Erik Rigtorp

Generating std::ostream &operator<< for C++ enums and structs using libClang

In this article I describe how to automatically generate implementations for std::ostream &operator<< for enums and structs from C++ source code using LibClang. I use source code generation, specifically source-to-source translation to eliminate the need to manually write the implementations.

C++ doesn’t support full static reflection (also called compile time reflection). Instead we are forced to write boilerplate code in order to print every member of a struct. Fortunately it’s surprisingly easy to use LibClang to parse C++ code into it’s abstract syntax tree (AST) and use it to generate code for printing every member.

Given code like this:

enum class foo { a, b };
struct bar { foo x; int y; };

I’ll show how to automatically generate code like this:

std::ostream &operator<<(std::ostream &os, foo v) {
  switch(v) {
    case foo::a: os << "a"; break;
    case foo::b: os << "b"; break;
  return os;
std::ostream &operator<<(std::ostream &os, const bar &v) {
  os << "x=" << v.x;
  os << ", y=" << v.y;
  return os;

First we define AST matchers for enums and structs:

auto EnumMatcher = enumDecl(isExpansionInMainFile()).bind("enum");

auto RecordMatcher =
    recordDecl(isExpansionInMainFile(), unless(isImplicit())).bind("record");

We then define a MatchCallback that prints out the std::ostream &operator<< implementations:

class Printer : public MatchFinder::MatchCallback {
  virtual void run(const MatchFinder::MatchResult &Result) {
    if (const auto *Enum = Result.Nodes.getNodeAs<EnumDecl>("enum")) {
      // Enum->dump();
      outs() << "std::ostream & operator<<(std::ostream &os, "
             << Enum->getName() << " " << Enum->getName() << ") {\n"
             << "  switch (" << Enum->getName() << ") {\n";
      for (const EnumConstantDecl *EnumConstant : Enum->enumerators()) {
        outs() << "  case " << EnumConstant->getQualifiedNameAsString()
               << ": os << \"" << EnumConstant->getName() << "\";\n";
      outs() << "  }\n  return os;\n}\n";
    if (const auto *Record = Result.Nodes.getNodeAs<RecordDecl>("record")) {
      // Record->dump();
      outs() << "std::ostream & operator<<(std::ostream &os, const "
             << Record->getName() << " &v) {\n"
             << "  os << \"" << Record->getName() << "(\";\n";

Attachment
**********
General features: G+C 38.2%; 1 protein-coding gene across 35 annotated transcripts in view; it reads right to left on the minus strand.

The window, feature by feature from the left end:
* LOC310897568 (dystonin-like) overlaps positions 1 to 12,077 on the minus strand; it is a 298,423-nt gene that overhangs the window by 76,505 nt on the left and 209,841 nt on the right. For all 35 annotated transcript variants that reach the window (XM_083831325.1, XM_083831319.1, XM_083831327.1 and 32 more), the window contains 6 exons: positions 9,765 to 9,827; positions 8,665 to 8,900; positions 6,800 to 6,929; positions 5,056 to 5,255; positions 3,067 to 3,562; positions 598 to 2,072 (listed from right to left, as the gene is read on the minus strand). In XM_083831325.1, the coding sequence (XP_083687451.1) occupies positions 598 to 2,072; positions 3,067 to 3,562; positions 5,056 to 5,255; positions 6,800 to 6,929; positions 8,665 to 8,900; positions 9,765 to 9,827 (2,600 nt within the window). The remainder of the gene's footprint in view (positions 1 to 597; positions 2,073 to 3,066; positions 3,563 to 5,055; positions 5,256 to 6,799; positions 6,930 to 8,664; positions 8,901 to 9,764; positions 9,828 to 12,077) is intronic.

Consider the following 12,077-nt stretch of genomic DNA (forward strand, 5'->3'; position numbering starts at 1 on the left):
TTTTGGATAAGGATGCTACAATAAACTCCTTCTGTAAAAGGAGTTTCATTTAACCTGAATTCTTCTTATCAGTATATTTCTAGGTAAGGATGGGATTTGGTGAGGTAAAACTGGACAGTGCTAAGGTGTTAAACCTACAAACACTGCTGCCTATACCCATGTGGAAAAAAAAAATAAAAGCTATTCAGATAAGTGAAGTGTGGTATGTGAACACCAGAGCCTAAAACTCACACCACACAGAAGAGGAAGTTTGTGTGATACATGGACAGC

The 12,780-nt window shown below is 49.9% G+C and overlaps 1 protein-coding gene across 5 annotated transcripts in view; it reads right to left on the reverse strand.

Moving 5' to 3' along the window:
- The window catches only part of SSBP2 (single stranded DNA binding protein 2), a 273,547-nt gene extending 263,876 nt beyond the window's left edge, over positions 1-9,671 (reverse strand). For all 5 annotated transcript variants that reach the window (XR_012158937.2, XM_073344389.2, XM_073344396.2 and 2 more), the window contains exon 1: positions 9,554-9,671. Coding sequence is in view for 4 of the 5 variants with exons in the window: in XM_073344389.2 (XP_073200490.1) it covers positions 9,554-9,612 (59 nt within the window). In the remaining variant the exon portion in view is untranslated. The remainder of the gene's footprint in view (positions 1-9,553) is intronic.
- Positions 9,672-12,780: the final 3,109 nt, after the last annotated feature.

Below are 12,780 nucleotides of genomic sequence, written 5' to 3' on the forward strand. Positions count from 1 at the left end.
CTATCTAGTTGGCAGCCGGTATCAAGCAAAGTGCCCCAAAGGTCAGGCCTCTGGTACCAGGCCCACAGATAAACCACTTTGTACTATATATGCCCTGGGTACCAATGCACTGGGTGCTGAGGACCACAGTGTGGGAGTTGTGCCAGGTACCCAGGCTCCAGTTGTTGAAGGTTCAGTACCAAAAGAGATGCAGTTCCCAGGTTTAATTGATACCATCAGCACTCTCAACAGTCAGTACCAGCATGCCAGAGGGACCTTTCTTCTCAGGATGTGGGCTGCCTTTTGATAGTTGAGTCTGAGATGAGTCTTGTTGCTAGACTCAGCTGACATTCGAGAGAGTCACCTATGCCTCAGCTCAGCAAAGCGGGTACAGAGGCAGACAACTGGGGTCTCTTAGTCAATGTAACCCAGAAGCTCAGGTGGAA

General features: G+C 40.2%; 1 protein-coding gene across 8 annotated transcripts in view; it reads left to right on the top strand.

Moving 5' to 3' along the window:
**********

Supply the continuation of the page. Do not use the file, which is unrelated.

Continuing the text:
for (const FieldDecl *Field : Record->fields()) {
        bool IsFirst = Field == *Record->field_begin();
        outs() << "  os << \"" << (IsFirst ? "" : ", ") << Field->getName()
               << "=\" << v." << Field->getName() << ";\n";
      outs() << "  os << \")\"\n  return os;\n}\n";

Finally we define the main function that drives libTooling to parse the input source and invoke the MatchCallback for matching AST elements:

static cl::OptionCategory GenOstreamCategory("genostream options");
static cl::extrahelp CommonHelp(CommonOptionsParser::HelpMessage);

int main(int argc, const char **argv) {
  CommonOptionsParser OptionsParser(argc, argv, GenOstreamCategory);
  ClangTool Tool(OptionsParser.getCompilations(),

  Printer Printer;
  MatchFinder Finder;
  Finder.addMatcher(EnumMatcher, &Printer);
  Finder.addMatcher(RecordMatcher, &Printer);


Download the full source code for genostream.cpp.

Building libTooling tools can be a bit tricky, but this works on Fedora 32:

$ g++ -std=c++17 -Wall genostream.cpp -o genostream -lclang-cpp -lLLVM

See the libTooling documentation for more information on how to compile libTooling tools.

Now we can run it on some source file:

$ genostream -p build src/foo.cpp

build should be a directory with compile_commands.json for src/foo.cpp. If the tool fails to find stddef.h or similar headers move the binary to the same directory as clang or specify the clang resource dir: --extra-arg="-resource-dir /usr/lib64/clang/10.0.1/" on the command line. See

This approach can also be extended to generate other serialization and deserialization functions. For example to_json/from_json functions for JSON for Modern C++ and serialize methods for Cereal and Boost.Serialization.

I also have an older implementation of the same tool in Python: The Python libClang bindings are more limited than the C++ API, if you need complicated AST matchers it’s best to use the C++ API.